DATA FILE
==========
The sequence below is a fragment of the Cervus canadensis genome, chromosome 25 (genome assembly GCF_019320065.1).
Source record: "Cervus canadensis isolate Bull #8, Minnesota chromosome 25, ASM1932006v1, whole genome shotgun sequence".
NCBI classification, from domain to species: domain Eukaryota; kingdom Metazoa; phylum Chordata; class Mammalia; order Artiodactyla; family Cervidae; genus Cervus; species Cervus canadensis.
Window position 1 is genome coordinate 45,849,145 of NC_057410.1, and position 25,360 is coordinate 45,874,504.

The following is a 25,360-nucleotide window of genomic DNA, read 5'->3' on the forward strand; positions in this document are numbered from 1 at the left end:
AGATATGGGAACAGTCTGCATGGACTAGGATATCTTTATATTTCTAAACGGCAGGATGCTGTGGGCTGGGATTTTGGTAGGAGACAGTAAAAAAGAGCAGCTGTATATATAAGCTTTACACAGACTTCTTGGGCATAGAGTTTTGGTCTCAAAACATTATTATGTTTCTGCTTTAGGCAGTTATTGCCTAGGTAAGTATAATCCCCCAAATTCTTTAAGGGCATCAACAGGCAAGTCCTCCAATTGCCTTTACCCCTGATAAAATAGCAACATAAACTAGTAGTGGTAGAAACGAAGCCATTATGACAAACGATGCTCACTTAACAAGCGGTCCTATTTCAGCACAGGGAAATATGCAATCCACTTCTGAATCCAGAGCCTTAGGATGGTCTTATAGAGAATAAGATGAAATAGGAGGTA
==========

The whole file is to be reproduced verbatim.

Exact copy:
The sequence below is a fragment of the Cervus canadensis genome, chromosome 25 (genome assembly GCF_019320065.1).
Source record: "Cervus canadensis isolate Bull #8, Minnesota chromosome 25, ASM1932006v1, whole genome shotgun sequence".
NCBI classification, from domain to species: domain Eukaryota; kingdom Metazoa; phylum Chordata; class Mammalia; order Artiodactyla; family Cervidae; genus Cervus; species Cervus canadensis.
Window position 1 is genome coordinate 45,849,145 of NC_057410.1, and position 25,360 is coordinate 45,874,504.

The following is a 25,360-nucleotide window of genomic DNA, read 5'->3' on the forward strand; positions in this document are numbered from 1 at the left end:
AGATATGGGAACAGTCTGCATGGACTAGGATATCTTTATATTTCTAAACGGCAGGATGCTGTGGGCTGGGATTTTGGTAGGAGACAGTAAAAAAGAGCAGCTGTATATATAAGCTTTACACAGACTTCTTGGGCATAGAGTTTTGGTCTCAAAACATTATTATGTTTCTGCTTTAGGCAGTTATTGCCTAGGTAAGTATAATCCCCCAAATTCTTTAAGGGCATCAACAGGCAAGTCCTCCAATTGCCTTTACCCCTGATAAAATAGCAACATAAACTAGTAGTGGTAGAAACGAAGCCATTATGACAAACGATGCTCACTTAACAAGCGGTCCTATTTCAGCACAGGGAAATATGCAATCCACTTCTGAATCCAGAGCCTTAGGATGGTCTTATAGAGAATAAGATGAAATAGGAGGTA